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Best Car Battery Tester For Home Use

Author: Qualified mechanic John Cunningham. Published: 2021/05/16 at 4:23 pm.

Who hasn’t suffered from a flat battery? We’ve all been there. Slow crank or the sound of silence. A flat is a right pain in the Jacksie, and it’s usually below freezing when it decides to give up.

The best car battery for home use is the Topdon BT100. It’s easy to use, inexpensive, durable and covers a wide range of batteries, including:

  • Car batteries
  • Mower batteries
  • Motorcycle and ATV batteries
  • Motor home
  • Generator batteries

In this post, you’ll learn why the Topdon BT100 is a great choice for home use. You’ll also learn how to use it and I’ll also share some battery care top tips.

What Makes A Great Battery Tester

A great battery tester should be easy to use. The crocodile clips should be clearly marked red and black; the clips should be insulated and attached to the battery posts securely. 

The readout should prompt the user to choose the battery type and size, and inputting that information should be easy.

The tester should run a test quickly, give the operator a clear indication of battery health, and offer directions such as charging the battery or replacing the battery.

Why Topdon Battery Tester Is A Great Choice

I’m a mechanic, I’ve been using battery testers for years and this little guy is impressive. Its size belies its abilities. The Topdon is capable of running cranking and alternator tests in addition to voltage testing the battery. 

It’s easy to; it has five buttons and the main menu. The most complex part of the whole process is deciding on what type of battery you’re testing. More on that later.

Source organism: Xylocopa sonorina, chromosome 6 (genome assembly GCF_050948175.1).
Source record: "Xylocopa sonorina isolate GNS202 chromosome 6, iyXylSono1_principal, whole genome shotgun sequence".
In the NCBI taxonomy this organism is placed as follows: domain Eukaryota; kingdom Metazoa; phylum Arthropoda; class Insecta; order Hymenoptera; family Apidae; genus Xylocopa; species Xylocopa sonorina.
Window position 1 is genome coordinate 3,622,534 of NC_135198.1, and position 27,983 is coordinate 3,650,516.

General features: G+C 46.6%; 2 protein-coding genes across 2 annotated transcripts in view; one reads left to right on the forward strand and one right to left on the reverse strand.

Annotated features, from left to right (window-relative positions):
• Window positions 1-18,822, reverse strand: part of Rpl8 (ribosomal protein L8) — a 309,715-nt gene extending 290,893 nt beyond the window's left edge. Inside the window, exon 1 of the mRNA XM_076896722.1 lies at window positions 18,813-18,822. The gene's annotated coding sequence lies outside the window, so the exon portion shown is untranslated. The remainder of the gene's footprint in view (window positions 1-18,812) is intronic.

It’s the correct tool for professional or home use; it may be used on all types of kit: Cars, Trucks, Commercial vehicles, Riding mowers, Motorcycles, ATVs, Generators, RVs, Boats, etc.

How To Use A Battery Tester

When checking a battery and a charging system, three tests are common. The Battery Test, the Cranking test, and the Charging system test. The Topdon is capable of performing all three.

But first, we’ll need to access the battery, most are fitted under the hood but yours could be fitted in the trunk. A battery cover is common and will need to be removed to access battery terminals and also to check the battery information label.

Not all batteries are the same, and here’s where some users can get unstuck. When testing a battery it’s important the test equipment is aware of which type of battery it’s testing.

The most common type batteries are:

  • Flooded
  • AGM flat plate
  • AGM spiral
  • GEL 
  • EFB

Before testing a battery, Topdon will prompt the user to input two pieces of information. It’s important to get this right. Otherwise, test results won’t be accurate.

The first info required is the type of battery being tested.

The second piece of info is the battery’s strength or output. This information is available on your battery label. It may list output as CCA, DIN, EN, CA, BCI, MCA, SAE, JIS, GB, IEC.

CCA’s (Cold Cranking Amps) are common. The bigger the CCA number, the more powerful the battery. 

CCA is a measure of how a battery performs in low-temperature conditions. It’s calculated by cranking an engine for thirty seconds at zero degrees Fahrenheit and measuring battery output.

Your battery may also list CA (Cranking Amps); it’s not the same measurement. CA is measured in a similar way to CCA’s, except at 32 degrees Fahrenheit.